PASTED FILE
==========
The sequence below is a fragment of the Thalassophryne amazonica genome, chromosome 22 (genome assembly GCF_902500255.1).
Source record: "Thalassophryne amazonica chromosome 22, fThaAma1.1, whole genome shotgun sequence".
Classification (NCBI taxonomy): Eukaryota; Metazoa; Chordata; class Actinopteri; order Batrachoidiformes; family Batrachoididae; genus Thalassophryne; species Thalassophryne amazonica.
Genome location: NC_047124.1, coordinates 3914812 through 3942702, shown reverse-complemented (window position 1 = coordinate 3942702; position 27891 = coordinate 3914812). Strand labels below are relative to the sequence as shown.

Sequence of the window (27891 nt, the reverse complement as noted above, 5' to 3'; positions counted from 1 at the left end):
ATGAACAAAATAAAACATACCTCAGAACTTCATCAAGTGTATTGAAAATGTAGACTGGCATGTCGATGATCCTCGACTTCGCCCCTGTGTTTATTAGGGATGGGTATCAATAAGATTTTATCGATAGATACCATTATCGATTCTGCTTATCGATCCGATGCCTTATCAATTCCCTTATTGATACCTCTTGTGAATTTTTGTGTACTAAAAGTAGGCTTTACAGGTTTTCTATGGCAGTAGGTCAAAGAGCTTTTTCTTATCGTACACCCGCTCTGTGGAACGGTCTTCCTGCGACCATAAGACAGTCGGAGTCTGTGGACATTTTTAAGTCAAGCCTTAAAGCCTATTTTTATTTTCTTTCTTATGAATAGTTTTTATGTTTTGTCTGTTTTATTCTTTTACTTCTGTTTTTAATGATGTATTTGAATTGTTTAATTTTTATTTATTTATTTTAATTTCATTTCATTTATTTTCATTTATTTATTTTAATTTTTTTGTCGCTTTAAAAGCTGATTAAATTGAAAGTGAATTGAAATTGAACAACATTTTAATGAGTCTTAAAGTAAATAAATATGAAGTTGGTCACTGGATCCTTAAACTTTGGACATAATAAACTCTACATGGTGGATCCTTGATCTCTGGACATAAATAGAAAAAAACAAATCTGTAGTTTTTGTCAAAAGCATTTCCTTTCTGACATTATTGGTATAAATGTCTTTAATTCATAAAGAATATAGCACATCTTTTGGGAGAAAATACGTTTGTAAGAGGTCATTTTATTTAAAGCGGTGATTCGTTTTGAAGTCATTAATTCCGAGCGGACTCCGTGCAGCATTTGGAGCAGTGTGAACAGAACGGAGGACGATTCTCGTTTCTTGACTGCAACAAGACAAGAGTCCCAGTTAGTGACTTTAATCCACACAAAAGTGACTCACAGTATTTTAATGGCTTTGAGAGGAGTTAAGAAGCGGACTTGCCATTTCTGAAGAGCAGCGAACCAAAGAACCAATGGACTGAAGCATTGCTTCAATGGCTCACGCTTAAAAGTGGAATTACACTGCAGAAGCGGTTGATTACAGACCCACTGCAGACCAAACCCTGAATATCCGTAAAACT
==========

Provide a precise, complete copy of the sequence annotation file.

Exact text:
The sequence below is a fragment of the Thalassophryne amazonica genome, chromosome 22 (genome assembly GCF_902500255.1).
Source record: "Thalassophryne amazonica chromosome 22, fThaAma1.1, whole genome shotgun sequence".
Classification (NCBI taxonomy): Eukaryota; Metazoa; Chordata; class Actinopteri; order Batrachoidiformes; family Batrachoididae; genus Thalassophryne; species Thalassophryne amazonica.
Genome location: NC_047124.1, coordinates 3914812 through 3942702, shown reverse-complemented (window position 1 = coordinate 3942702; position 27891 = coordinate 3914812). Strand labels below are relative to the sequence as shown.

Sequence of the window (27891 nt, the reverse complement as noted above, 5' to 3'; positions counted from 1 at the left end):
ATGAACAAAATAAAACATACCTCAGAACTTCATCAAGTGTATTGAAAATGTAGACTGGCATGTCGATGATCCTCGACTTCGCCCCTGTGTTTATTAGGGATGGGTATCAATAAGATTTTATCGATAGATACCATTATCGATTCTGCTTATCGATCCGATGCCTTATCAATTCCCTTATTGATACCTCTTGTGAATTTTTGTGTACTAAAAGTAGGCTTTACAGGTTTTCTATGGCAGTAGGTCAAAGAGCTTTTTCTTATCGTACACCCGCTCTGTGGAACGGTCTTCCTGCGACCATAAGACAGTCGGAGTCTGTGGACATTTTTAAGTCAAGCCTTAAAGCCTATTTTTATTTTCTTTCTTATGAATAGTTTTTATGTTTTGTCTGTTTTATTCTTTTACTTCTGTTTTTAATGATGTATTTGAATTGTTTAATTTTTATTTATTTATTTTAATTTCATTTCATTTATTTTCATTTATTTATTTTAATTTTTTTGTCGCTTTAAAAGCTGATTAAATTGAAAGTGAATTGAAATTGAACAACATTTTAATGAGTCTTAAAGTAAATAAATATGAAGTTGGTCACTGGATCCTTAAACTTTGGACATAATAAACTCTACATGGTGGATCCTTGATCTCTGGACATAAATAGAAAAAAACAAATCTGTAGTTTTTGTCAAAAGCATTTCCTTTCTGACATTATTGGTATAAATGTCTTTAATTCATAAAGAATATAGCACATCTTTTGGGAGAAAATACGTTTGTAAGAGGTCATTTTATTTAAAGCGGTGATTCGTTTTGAAGTCATTAATTCCGAGCGGACTCCGTGCAGCATTTGGAGCAGTGTGAACAGAACGGAGGACGATTCTCGTTTCTTGACTGCAACAAGACAAGAGTCCCAGTTAGTGACTTTAATCCACACAAAAGTGACTCACAGTATTTTAATGGCTTTGAGAGGAGTTAAGAAGCGGACTTGCCATTTCTGAAGAGCAGCGAACCAAAGAACCAATGGACTGAAGCATTGCTTCAATGGCTCACGCTTAAAAGTGGAATTACACTGCAGAAGCGGTTGATTACAGACCCACTGCAGACCAAACCCTGAATATCCGTAAAACT